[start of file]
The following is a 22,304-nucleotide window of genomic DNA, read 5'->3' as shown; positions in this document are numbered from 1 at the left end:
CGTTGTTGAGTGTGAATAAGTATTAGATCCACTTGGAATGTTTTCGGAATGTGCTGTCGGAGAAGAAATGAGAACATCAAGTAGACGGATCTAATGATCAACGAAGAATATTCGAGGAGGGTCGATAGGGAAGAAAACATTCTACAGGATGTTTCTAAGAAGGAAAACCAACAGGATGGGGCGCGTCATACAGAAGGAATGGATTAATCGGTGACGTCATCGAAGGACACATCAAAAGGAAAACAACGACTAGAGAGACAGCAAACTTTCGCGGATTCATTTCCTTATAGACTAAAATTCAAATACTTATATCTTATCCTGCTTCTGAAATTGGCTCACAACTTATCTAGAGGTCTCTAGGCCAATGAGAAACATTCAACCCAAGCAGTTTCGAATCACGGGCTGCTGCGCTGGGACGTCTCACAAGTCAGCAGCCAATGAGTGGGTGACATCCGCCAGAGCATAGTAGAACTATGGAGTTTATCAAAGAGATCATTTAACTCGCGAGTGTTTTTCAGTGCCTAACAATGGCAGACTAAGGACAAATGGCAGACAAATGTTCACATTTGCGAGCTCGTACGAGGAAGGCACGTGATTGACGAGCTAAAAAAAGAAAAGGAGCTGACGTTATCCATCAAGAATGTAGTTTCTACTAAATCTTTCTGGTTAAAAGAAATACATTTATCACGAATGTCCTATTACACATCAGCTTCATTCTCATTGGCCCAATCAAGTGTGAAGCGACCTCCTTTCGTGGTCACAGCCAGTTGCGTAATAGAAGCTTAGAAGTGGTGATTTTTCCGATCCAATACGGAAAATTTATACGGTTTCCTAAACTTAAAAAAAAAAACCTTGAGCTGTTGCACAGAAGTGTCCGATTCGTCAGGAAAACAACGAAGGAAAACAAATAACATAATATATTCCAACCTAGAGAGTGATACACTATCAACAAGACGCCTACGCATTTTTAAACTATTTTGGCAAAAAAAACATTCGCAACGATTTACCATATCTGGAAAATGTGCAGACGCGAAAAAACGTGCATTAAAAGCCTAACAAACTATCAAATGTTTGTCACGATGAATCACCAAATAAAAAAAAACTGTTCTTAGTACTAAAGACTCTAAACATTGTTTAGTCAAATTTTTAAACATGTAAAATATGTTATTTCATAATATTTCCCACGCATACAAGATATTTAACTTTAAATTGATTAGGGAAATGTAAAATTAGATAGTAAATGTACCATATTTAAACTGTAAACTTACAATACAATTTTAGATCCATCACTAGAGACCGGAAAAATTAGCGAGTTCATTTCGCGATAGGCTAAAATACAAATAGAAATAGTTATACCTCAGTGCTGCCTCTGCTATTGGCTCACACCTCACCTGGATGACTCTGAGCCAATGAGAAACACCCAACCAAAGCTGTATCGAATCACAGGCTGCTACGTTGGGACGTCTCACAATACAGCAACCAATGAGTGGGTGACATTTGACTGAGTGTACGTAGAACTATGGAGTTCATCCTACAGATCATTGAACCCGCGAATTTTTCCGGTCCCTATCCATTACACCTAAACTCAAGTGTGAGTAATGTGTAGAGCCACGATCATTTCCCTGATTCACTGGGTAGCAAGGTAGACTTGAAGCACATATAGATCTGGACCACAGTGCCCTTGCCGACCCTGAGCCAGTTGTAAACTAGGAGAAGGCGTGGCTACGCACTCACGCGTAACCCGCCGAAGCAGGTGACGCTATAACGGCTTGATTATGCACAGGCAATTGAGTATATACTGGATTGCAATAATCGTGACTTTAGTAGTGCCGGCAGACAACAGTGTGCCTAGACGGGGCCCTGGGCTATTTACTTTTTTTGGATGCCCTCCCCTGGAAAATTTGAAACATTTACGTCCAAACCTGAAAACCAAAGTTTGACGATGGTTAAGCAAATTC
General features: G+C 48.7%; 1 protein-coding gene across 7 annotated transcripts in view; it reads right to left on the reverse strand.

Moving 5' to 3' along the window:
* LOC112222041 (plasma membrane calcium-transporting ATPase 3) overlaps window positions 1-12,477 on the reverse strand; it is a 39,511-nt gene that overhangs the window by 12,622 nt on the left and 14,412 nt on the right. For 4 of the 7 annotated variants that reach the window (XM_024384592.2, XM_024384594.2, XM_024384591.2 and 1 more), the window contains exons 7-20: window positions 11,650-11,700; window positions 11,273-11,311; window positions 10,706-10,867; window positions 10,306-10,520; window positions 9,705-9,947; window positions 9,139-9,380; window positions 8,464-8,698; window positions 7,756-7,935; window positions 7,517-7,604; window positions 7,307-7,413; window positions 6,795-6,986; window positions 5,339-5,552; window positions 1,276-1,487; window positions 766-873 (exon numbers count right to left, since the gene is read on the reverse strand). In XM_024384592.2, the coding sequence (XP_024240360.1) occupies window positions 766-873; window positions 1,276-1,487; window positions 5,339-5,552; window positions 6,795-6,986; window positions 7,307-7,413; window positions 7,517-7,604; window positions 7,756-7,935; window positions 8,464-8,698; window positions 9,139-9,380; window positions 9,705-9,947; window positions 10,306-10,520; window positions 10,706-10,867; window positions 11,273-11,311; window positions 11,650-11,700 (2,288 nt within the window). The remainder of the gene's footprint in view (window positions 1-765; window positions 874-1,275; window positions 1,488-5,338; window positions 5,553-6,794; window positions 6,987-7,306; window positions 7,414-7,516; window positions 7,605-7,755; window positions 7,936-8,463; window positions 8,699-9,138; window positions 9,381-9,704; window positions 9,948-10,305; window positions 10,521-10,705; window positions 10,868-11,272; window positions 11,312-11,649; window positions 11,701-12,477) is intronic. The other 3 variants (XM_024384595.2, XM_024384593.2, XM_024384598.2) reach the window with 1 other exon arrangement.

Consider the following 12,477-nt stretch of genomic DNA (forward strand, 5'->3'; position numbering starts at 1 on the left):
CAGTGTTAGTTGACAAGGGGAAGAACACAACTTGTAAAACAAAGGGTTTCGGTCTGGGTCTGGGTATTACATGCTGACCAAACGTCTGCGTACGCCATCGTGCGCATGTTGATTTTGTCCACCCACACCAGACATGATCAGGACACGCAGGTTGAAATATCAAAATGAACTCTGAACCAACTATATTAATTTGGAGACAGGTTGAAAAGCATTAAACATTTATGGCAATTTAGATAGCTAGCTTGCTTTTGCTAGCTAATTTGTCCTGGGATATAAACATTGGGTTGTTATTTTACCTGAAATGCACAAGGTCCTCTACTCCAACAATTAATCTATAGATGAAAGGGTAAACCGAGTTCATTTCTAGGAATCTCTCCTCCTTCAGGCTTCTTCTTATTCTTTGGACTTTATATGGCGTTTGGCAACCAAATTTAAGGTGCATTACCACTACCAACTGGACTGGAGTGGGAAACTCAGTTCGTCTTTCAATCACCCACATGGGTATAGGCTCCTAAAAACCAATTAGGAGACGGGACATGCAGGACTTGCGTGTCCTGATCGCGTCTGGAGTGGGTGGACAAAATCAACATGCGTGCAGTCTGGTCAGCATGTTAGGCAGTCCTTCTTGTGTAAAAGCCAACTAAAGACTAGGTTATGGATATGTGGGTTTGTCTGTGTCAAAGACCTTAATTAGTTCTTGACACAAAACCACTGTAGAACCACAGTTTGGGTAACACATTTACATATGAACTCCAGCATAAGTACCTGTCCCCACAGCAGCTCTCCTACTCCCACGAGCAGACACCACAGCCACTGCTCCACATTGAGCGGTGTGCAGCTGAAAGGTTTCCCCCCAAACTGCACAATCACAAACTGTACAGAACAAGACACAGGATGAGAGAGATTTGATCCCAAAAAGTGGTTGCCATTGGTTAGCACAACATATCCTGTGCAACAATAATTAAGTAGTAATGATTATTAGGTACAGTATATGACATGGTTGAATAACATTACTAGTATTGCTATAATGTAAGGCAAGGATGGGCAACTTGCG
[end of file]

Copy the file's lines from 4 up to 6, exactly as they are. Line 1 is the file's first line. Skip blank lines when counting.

Moving 5' to 3' along the window:
* LOC112222041 (plasma membrane calcium-transporting ATPase 3) overlaps window positions 1-12,477 on the reverse strand; it is a 39,511-nt gene that overhangs the window by 12,622 nt on the left and 14,412 nt on the right. For 4 of the 7 annotated variants that reach the window (XM_024384592.2, XM_024384594.2, XM_024384591.2 and 1 more), the window contains exons 7-20: window positions 11,650-11,700; window positions 11,273-11,311; window positions 10,706-10,867; window positions 10,306-10,520; window positions 9,705-9,947; window positions 9,139-9,380; window positions 8,464-8,698; window positions 7,756-7,935; window positions 7,517-7,604; window positions 7,307-7,413; window positions 6,795-6,986; window positions 5,339-5,552; window positions 1,276-1,487; window positions 766-873 (exon numbers count right to left, since the gene is read on the reverse strand). In XM_024384592.2, the coding sequence (XP_024240360.1) occupies window positions 766-873; window positions 1,276-1,487; window positions 5,339-5,552; window positions 6,795-6,986; window positions 7,307-7,413; window positions 7,517-7,604; window positions 7,756-7,935; window positions 8,464-8,698; window positions 9,139-9,380; window positions 9,705-9,947; window positions 10,306-10,520; window positions 10,706-10,867; window positions 11,273-11,311; window positions 11,650-11,700 (2,288 nt within the window). The remainder of the gene's footprint in view (window positions 1-765; window positions 874-1,275; window positions 1,488-5,338; window positions 5,553-6,794; window positions 6,987-7,306; window positions 7,414-7,516; window positions 7,605-7,755; window positions 7,936-8,463; window positions 8,699-9,138; window positions 9,381-9,704; window positions 9,948-10,305; window positions 10,521-10,705; window positions 10,868-11,272; window positions 11,312-11,649; window positions 11,701-12,477) is intronic. The other 3 variants (XM_024384595.2, XM_024384593.2, XM_024384598.2) reach the window with 1 other exon arrangement.

Consider the following 12,477-nt stretch of genomic DNA (forward strand, 5'->3'; position numbering starts at 1 on the left):